¶13 The elements of equitable tolling are: (1) specific promises, threats or inducements that prevented the plaintiff from filing suit; (2) the promises, threats or representations actually induced the plaintiff to forebear filing suit; (3) the conduct reasonably caused the plaintiff to forebear filing a timely action; and (4) the plaintiff filed suit within a reasonable time after the estoppel-inducing conduct ended. Nolde v. Frankie, 192 Ariz. 276, 280, ¶¶ 16-19, 964 P.2d 477, 481 (1998) (citations omitted). Application of equitable tolling is a legal question for the court. McCloud v. State, 217 Ariz. 82, 86, ¶ 9, 170 P.3d 691, 695 (App. 2007) (citation omitted).

¶14 Anderson identifies no promise, threat, or inducement by the defendants that prevented him from filing a timely breach of contract action. Kenneth's reported agreement to consult with his accountant and consider ramifications associated with transfer of an ownership interest was not a specific promise, threat or inducement that somehow prevented Anderson from filing suit. See Nolde, 192 Ariz. at 280, 16, 964 P.2d at 481 (vague statements and ambiguous behavior do not establish equitable tolling). And as noted supra, Anderson conceded in his deposition that, even after these statements by Kenneth, he knew that Kenneth was denying his membership interest based on a desire to protect his own business interests. Even viewing the facts in the light most favorable to Anderson, the superior court correctly declined to apply the doctrine of equitable estoppel.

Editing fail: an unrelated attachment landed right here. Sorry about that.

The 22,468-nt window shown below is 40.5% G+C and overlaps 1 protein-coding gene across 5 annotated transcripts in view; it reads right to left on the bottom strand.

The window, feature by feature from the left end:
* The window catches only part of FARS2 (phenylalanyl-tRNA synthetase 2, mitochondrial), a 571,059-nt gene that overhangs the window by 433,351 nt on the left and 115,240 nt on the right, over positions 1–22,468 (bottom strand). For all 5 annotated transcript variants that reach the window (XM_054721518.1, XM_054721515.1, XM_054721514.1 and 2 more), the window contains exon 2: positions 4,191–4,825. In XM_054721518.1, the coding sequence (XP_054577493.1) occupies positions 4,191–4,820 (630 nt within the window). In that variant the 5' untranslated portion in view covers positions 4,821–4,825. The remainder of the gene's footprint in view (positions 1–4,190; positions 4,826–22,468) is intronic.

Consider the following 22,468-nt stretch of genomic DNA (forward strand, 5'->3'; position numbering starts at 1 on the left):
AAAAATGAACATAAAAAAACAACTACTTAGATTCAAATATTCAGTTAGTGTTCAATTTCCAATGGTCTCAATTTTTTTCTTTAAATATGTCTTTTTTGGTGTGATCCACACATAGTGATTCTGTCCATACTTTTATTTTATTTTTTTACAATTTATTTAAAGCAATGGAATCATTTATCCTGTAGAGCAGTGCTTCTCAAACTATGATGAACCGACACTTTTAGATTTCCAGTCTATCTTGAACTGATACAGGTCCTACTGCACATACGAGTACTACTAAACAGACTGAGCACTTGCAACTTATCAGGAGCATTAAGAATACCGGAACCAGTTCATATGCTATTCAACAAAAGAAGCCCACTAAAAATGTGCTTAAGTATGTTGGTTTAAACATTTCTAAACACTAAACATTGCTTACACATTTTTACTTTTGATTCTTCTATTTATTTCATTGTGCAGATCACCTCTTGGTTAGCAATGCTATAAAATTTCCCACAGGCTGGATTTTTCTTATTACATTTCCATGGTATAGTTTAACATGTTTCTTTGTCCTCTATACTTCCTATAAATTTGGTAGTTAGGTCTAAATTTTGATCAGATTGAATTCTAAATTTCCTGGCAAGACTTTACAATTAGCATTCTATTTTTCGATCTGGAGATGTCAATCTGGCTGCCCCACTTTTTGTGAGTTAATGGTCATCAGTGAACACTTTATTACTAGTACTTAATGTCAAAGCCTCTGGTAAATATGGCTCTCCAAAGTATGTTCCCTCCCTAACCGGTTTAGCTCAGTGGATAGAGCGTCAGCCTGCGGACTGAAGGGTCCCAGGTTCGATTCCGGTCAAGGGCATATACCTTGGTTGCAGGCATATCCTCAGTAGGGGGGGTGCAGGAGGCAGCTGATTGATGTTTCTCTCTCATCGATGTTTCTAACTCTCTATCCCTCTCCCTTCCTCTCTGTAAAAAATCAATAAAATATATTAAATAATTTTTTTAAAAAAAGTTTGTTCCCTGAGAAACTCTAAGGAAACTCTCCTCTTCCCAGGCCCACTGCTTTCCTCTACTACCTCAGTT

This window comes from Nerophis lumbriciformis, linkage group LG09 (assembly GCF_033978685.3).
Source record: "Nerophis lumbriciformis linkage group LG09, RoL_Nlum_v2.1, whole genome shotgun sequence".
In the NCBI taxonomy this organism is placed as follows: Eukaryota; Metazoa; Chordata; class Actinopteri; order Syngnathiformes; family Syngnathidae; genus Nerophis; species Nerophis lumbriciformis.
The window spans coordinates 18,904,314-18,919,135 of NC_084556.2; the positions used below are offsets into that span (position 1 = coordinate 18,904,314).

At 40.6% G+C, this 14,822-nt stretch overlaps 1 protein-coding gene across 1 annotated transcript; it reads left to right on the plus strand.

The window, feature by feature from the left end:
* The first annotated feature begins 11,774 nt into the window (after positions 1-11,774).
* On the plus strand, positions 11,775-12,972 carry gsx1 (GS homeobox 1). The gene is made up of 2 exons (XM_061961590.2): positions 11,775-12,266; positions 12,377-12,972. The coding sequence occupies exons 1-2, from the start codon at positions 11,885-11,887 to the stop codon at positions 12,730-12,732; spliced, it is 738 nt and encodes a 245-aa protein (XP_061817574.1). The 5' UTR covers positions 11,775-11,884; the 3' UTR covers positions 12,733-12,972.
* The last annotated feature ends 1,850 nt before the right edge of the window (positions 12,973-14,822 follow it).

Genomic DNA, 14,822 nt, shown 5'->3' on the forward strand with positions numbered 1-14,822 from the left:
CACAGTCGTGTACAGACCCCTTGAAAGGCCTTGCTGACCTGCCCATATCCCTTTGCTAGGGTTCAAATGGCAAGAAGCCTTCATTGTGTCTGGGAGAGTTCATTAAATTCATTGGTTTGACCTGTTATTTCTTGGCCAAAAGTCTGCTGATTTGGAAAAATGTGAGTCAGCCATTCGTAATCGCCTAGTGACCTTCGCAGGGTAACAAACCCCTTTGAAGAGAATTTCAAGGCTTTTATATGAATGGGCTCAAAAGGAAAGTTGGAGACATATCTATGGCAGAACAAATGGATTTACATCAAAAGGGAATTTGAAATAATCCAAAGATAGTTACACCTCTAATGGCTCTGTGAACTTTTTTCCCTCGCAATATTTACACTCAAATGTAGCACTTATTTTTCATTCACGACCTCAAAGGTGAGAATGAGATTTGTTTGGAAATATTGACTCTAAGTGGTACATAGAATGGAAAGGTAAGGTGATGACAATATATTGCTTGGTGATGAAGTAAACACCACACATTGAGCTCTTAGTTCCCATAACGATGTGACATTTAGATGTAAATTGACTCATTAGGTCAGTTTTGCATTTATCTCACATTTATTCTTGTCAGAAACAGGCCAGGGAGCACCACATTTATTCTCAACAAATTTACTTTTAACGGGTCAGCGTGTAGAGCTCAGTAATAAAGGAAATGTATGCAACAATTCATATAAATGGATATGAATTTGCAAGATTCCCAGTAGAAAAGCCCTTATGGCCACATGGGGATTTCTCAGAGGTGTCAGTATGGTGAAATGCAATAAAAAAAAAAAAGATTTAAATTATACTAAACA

CONCLUSION[3]

¶15 Both parties request attorneys' fees on appeal pursuant to A.R.S. § 12-341.01 (A) . In the exercise of our discretion, we award reasonable fees to the Drakes and Yuma Site, contingent on their compliance with ARCAP 21(c). They are also entitled to recover their appellate costs upon compliance with ARCAP 21(a).

CONCURRING: LAWRENCE F. WINTHROP, Presiding Judge JON W. THOMPSON, Judge